FIELD TRIP! Explore Houston history firsthand with your kids at these downtown destinations

Houston City Hall (Jill Jarvis)

This article first appeared on jillbjarvis.com. Click here to view the article in its original format.

In this Houston Field Trip series, find places to go and get the resources to study before your trip!

In this trip, learn about Houston History as you visit Allen’s Landing, Houston’s First City Hall, Houston’s First Library and Houston’s First Park.  Look below for a map of the walking route.


(I would usually provide links to books… but I’ve come up empty. If you have good Houston history books, tell us!)


Allen's Landing (Jill Jarvis)

1. Allen’s Landing – 1005 Commerce St, Houston, TX 77002

Allen’s Landing is where, in 1836, August C. and John K. Allen stepped ashore.  It was Houston’s first port and was a thriving commercial hub.

Right across the street is the Main & Co mural and the spot of Houston’s first farmer’s market.

You can access the Buffalo Bayou Trail from the park (and take it to Sam Houston Park)… or go through downtown.

Market Square Park (Jill Jarvis)

2. Market Square Park – 301 Milam Houston, Texas 77002

Market Square Park is in Downtown’s Historic District and is the original town center.

The land was donated to the City by Houston’s founder, the Allen brothers. Market Square “burned through” 3 City Hall buildings and finally became a parking lot… and then a park!

The Houston Is mural is right across the street.

Houston City Hall (Jill Jarvis)

3.  City Hall – 901 Bagby, Houston, TX 77002

While you are in downtown Houston, go see City Hall. Construction was started in 1938 and there was a lot of controversy over the style of the building. (Read all about it HERE.)

A fun fact is that a time capsule was placed in the cornerstone, containing a Bible, copies of the City charter, Houston’s three daily newspapers and the City Auditor’s report for 1937.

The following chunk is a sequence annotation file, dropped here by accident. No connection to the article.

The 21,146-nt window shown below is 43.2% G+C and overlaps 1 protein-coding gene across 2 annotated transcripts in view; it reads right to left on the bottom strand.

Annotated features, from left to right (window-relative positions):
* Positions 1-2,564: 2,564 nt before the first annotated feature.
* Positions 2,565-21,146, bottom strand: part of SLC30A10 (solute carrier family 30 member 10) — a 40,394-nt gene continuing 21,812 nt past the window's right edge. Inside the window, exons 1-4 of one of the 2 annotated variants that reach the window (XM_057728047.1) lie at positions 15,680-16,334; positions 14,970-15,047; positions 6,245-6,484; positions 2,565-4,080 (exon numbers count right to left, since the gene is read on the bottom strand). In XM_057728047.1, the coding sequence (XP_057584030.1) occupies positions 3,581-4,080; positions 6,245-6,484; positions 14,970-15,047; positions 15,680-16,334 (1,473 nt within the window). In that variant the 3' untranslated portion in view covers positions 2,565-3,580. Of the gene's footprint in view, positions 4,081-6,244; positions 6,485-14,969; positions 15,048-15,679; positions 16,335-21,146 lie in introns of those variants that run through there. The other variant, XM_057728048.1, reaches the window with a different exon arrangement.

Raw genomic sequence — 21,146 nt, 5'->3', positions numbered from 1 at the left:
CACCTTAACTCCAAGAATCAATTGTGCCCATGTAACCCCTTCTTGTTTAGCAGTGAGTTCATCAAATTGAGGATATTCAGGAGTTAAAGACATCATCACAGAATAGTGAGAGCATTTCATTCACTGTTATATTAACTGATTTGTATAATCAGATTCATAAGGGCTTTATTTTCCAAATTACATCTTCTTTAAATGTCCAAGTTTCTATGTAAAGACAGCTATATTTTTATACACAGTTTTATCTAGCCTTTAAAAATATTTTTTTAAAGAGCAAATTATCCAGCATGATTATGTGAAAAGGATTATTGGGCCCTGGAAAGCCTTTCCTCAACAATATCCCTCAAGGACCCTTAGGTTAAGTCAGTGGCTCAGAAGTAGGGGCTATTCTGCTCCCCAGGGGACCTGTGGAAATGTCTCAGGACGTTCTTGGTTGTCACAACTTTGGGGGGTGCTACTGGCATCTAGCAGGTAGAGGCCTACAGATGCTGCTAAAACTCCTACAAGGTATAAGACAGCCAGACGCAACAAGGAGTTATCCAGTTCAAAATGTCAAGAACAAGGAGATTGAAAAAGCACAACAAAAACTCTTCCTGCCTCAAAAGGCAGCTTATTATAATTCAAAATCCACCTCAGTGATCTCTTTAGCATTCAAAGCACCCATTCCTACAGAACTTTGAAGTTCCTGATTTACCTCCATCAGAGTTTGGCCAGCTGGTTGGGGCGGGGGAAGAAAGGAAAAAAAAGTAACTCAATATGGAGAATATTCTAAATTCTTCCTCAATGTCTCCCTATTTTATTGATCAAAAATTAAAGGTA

Julia Ideson Library (Jill Jarvis)

4.  Julia Ideson Library – 500 McKinney Street, Houston, Texas 77002

Right next to the big modern Central Library is the Spanish revival style Julia Ideson Library.  It opened in 1926 as the Houston Central Library and it was to be the centerpiece of a 5 building civic center.  Due to the Great Depression, this vision was not realized and the other buildings were built in the modern style of the 1930s.

The Julia Ideson building was the central library until it was replaced by the larger library next door in 1976. Now it is home of the Houston Metropolitan Research Center and the most beautiful children’s reading room that includes the original furniture, and many of the original books, from 1926.

(Oh, and it’s rumored that this building is haunted by a friendly violin playing ghost.)

Sam Houston Park (Jill Jarvis)

5.  Sam Houston Park – 1000 Bagby St, Houston, Texas 77002

Located right behind City Hall and the libraries is Sam Houston Park… Houston’s oldest park. It is a huge piece of green space in the middle of skyscrapers.  It has many historic houses and buildings, a pond, ducks, a bridge, swings and lots of room to run.

Take the audio tour of the historic houses by following the signs, using your mobile phone.

Sam Houston Park (Jill Jarvis)

6.  Heritage Society – 1100 Bagby Street, Houston, Texas 77002

Right across from the Sam Houston Park is the main Heritage Society building. Go inside for even more Houston history. (Admission is required and hours are limited.)

Park or Ride:

Find metered parking all around Downtown Houston (which is free on Sunday).

You can also take METRORail to the Main Street Square Station (for City Hall) or Preston Street (for Market Square Park and Allen’s Landing). This whole route is very walk-able, but if it’s boiling hot, you might want to drive between the buildings.


Find more Houston area field trips: